First, if you have only just gotten notice that your unemployment has been denied, get quickly to an attorney and appeal it. Your case is a good example of why it is helpful to have an attorney assist you in your unemployment hearing. If you have gotten key evidence in, you should be able to have that overturned, but if not, you may not have grounds for an appeal. But don't delay; the window to appeal is very brief.
Second, Washington's laws regarding reasonable accommodation for disabilities are a lot more employee-friendly that the federal laws. Speak with an employment law attorney. The details make all the difference, so I can say that you MAY have a case, but you would need to review your case in depth with an employment law attorney to determine whether you DO have a case.See question
is this legal?
Unless you are in management (have the right to make important management decisions such as hiring and firing people) you are not an exempt employee. Exempt employees are almost never hourly. And if you are not an exempt employee, then this is not legal.
Why does your manager think it should take two hours to "recap" one work day? Is he or she having you do additional work while recapping? Or is this blossoming into a sexual harassment case?See question
I don't need a replacement in order to go to the bathroom but I have to ask one supervisor. She comments on the length of my bathroom going and I am very uncomfortable with the situation. When I complained to HR they sent my email to this superv...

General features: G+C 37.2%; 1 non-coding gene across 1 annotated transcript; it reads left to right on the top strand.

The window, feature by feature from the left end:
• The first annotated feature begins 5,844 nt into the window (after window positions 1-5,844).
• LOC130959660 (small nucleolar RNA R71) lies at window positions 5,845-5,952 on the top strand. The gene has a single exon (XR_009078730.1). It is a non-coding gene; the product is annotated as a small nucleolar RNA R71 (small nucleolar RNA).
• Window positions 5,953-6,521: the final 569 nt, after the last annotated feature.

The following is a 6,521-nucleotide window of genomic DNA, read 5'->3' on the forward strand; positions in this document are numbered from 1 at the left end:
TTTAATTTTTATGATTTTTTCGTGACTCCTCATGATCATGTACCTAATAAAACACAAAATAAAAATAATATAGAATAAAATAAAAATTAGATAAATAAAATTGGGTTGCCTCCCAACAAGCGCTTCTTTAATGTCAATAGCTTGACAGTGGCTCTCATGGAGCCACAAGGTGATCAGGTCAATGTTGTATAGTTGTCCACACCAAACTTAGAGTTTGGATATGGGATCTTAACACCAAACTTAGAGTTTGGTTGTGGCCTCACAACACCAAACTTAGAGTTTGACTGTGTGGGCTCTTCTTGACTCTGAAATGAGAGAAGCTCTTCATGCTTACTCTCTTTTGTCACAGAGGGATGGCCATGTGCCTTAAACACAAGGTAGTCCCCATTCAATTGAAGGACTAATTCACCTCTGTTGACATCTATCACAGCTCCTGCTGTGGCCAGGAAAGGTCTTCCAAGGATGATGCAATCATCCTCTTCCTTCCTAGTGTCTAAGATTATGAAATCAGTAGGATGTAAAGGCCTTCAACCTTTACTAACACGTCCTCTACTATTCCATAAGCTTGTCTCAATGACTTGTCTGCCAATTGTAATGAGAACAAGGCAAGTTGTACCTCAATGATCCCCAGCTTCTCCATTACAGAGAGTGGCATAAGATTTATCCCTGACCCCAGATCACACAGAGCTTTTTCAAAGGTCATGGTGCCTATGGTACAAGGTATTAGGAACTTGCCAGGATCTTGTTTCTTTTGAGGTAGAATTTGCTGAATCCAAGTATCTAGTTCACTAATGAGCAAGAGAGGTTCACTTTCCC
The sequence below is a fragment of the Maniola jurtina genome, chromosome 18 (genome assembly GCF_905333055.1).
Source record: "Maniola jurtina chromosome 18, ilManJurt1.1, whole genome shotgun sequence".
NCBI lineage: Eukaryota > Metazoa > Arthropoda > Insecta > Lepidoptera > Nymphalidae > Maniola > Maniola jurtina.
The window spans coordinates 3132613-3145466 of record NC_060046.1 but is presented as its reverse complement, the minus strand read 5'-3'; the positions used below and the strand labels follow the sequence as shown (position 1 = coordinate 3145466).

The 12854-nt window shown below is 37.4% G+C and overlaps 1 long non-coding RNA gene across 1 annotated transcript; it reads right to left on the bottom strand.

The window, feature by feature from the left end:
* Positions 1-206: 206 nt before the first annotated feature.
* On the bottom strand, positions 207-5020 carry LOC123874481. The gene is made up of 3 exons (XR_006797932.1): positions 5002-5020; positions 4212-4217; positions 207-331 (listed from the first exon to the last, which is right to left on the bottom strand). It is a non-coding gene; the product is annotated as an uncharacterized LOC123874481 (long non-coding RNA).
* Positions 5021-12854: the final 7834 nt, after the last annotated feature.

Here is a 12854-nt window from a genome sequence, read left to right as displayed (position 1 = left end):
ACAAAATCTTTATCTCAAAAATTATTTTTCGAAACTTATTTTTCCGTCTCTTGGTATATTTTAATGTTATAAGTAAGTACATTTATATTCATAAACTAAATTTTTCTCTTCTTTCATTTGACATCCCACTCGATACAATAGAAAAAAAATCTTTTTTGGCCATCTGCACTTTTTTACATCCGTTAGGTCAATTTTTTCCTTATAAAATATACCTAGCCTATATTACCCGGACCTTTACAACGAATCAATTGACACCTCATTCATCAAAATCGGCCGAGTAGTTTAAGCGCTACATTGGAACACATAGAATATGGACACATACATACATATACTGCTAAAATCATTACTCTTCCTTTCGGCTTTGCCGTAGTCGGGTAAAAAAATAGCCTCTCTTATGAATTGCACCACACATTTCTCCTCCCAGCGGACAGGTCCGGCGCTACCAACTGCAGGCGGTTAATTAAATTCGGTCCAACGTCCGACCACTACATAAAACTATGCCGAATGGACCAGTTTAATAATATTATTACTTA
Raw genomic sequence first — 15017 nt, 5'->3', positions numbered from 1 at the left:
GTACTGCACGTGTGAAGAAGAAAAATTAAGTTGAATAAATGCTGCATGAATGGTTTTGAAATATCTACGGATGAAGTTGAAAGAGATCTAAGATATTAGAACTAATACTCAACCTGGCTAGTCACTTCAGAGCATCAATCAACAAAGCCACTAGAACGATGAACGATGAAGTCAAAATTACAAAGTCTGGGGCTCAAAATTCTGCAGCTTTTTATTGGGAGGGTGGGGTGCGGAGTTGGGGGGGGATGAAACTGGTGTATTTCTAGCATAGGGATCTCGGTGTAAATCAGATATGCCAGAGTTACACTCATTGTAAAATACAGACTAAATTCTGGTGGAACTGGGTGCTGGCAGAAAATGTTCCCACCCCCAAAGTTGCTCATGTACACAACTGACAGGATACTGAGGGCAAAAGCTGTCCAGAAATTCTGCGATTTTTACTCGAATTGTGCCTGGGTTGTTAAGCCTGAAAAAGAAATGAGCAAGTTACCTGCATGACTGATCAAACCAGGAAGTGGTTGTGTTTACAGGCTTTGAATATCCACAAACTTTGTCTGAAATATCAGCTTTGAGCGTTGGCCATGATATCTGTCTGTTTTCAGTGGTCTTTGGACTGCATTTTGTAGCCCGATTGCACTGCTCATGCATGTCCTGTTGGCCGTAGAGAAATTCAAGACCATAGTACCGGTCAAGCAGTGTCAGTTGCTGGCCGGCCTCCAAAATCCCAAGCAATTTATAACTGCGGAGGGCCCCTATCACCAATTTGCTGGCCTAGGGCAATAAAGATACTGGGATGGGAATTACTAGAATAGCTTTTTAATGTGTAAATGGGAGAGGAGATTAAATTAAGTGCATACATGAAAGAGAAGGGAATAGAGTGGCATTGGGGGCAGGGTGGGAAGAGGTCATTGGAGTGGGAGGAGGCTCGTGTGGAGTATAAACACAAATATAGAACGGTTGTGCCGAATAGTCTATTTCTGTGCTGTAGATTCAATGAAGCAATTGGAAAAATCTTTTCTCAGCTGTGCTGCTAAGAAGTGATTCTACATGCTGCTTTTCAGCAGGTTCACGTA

It is insanely foolish management, but based on the facts you have presented, it's probably legal.
However, if you are working an eight hour shift, your employer is required by law to give you at least one (unpaid) half hour lunch break and at least two (paid) ten minute breaks. If you can take care of your bathroom visits within these breaks, they have no right to comment. If you are not getting these breaks, you have a right to ask your employer for them. (Easier said than done, I know.)
Also, if you need more frequent bathroom visits because of a disability, and your employer is aware of the disability, you may have a right to complain about lack of reasonable accommodation.See question
Do I need to have a Business license? Does the product need to be individually labeled with ingredients? Does someone need to approve the import first (FDA)? Thanks!
Step one is indeed to form an entity (LLCs and corporations have long been available in Washington and LLPs have been added; an attorney can help you determine what's best for you.) Forming the entity itself is easy, but you also need the proper internal paperwork (such as an operating agreement for an LLC, or bylaws for a corporation).